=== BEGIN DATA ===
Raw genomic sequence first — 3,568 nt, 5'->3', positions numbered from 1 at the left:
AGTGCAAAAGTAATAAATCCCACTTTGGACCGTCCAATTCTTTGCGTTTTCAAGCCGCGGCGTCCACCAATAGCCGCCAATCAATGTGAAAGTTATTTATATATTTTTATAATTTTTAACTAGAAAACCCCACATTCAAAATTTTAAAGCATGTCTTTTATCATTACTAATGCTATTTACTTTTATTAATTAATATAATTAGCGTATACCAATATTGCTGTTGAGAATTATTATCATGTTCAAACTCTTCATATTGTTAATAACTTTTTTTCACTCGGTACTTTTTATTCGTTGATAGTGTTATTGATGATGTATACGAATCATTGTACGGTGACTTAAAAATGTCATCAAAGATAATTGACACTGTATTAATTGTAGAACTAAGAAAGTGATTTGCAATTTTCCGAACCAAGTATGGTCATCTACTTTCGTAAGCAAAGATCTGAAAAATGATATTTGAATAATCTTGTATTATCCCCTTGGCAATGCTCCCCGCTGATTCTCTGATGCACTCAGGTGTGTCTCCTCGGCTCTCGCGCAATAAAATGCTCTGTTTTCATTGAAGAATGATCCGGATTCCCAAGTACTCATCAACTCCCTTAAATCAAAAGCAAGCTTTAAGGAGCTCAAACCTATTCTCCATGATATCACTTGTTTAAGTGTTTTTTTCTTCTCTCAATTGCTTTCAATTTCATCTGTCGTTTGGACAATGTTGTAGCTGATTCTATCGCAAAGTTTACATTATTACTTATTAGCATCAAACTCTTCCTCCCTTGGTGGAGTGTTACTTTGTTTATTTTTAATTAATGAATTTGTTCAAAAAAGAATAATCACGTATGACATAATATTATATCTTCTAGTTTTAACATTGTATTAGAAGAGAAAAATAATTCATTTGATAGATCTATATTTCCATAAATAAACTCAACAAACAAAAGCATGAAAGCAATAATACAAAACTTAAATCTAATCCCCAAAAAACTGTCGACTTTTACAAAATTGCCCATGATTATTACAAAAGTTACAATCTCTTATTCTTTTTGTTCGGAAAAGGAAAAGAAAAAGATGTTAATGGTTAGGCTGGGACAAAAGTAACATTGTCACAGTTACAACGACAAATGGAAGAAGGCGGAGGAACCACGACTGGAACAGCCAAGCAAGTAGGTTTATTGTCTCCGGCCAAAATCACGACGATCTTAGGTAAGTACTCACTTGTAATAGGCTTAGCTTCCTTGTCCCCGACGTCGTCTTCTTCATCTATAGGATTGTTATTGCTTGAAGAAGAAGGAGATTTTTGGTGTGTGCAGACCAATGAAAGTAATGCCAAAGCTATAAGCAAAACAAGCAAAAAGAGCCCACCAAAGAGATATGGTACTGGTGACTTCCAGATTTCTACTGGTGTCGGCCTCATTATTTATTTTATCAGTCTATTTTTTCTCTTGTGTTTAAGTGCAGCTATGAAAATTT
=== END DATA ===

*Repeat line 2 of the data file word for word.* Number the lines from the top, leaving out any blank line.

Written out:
AGTGCAAAAGTAATAAATCCCACTTTGGACCGTCCAATTCTTTGCGTTTTCAAGCCGCGGCGTCCACCAATAGCCGCCAATCAATGTGAAAGTTATTTATATATTTTTATAATTTTTAACTAGAAAACCCCACATTCAAAATTTTAAAGCATGTCTTTTATCATTACTAATGCTATTTACTTTTATTAATTAATATAATTAGCGTATACCAATATTGCTGTTGAGAATTATTATCATGTTCAAACTCTTCATATTGTTAATAACTTTTTTTCACTCGGTACTTTTTATTCGTTGATAGTGTTATTGATGATGTATACGAATCATTGTACGGTGACTTAAAAATGTCATCAAAGATAATTGACACTGTATTAATTGTAGAACTAAGAAAGTGATTTGCAATTTTCCGAACCAAGTATGGTCATCTACTTTCGTAAGCAAAGATCTGAAAAATGATATTTGAATAATCTTGTATTATCCCCTTGGCAATGCTCCCCGCTGATTCTCTGATGCACTCAGGTGTGTCTCCTCGGCTCTCGCGCAATAAAATGCTCTGTTTTCATTGAAGAATGATCCGGATTCCCAAGTACTCATCAACTCCCTTAAATCAAAAGCAAGCTTTAAGGAGCTCAAACCTATTCTCCATGATATCACTTGTTTAAGTGTTTTTTTCTTCTCTCAATTGCTTTCAATTTCATCTGTCGTTTGGACAATGTTGTAGCTGATTCTATCGCAAAGTTTACATTATTACTTATTAGCATCAAACTCTTCCTCCCTTGGTGGAGTGTTACTTTGTTTATTTTTAATTAATGAATTTGTTCAAAAAAGAATAATCACGTATGACATAATATTATATCTTCTAGTTTTAACATTGTATTAGAAGAGAAAAATAATTCATTTGATAGATCTATATTTCCATAAATAAACTCAACAAACAAAAGCATGAAAGCAATAATACAAAACTTAAATCTAATCCCCAAAAAACTGTCGACTTTTACAAAATTGCCCATGATTATTACAAAAGTTACAATCTCTTATTCTTTTTGTTCGGAAAAGGAAAAGAAAAAGATGTTAATGGTTAGGCTGGGACAAAAGTAACATTGTCACAGTTACAACGACAAATGGAAGAAGGCGGAGGAACCACGACTGGAACAGCCAAGCAAGTAGGTTTATTGTCTCCGGCCAAAATCACGACGATCTTAGGTAAGTACTCACTTGTAATAGGCTTAGCTTCCTTGTCCCCGACGTCGTCTTCTTCATCTATAGGATTGTTATTGCTTGAAGAAGAAGGAGATTTTTGGTGTGTGCAGACCAATGAAAGTAATGCCAAAGCTATAAGCAAAACAAGCAAAAAGAGCCCACCAAAGAGATATGGTACTGGTGACTTCCAGATTTCTACTGGTGTCGGCCTCATTATTTATTTTATCAGTCTATTTTTTCTCTTGTGTTTAAGTGCAGCTATGAAAATTT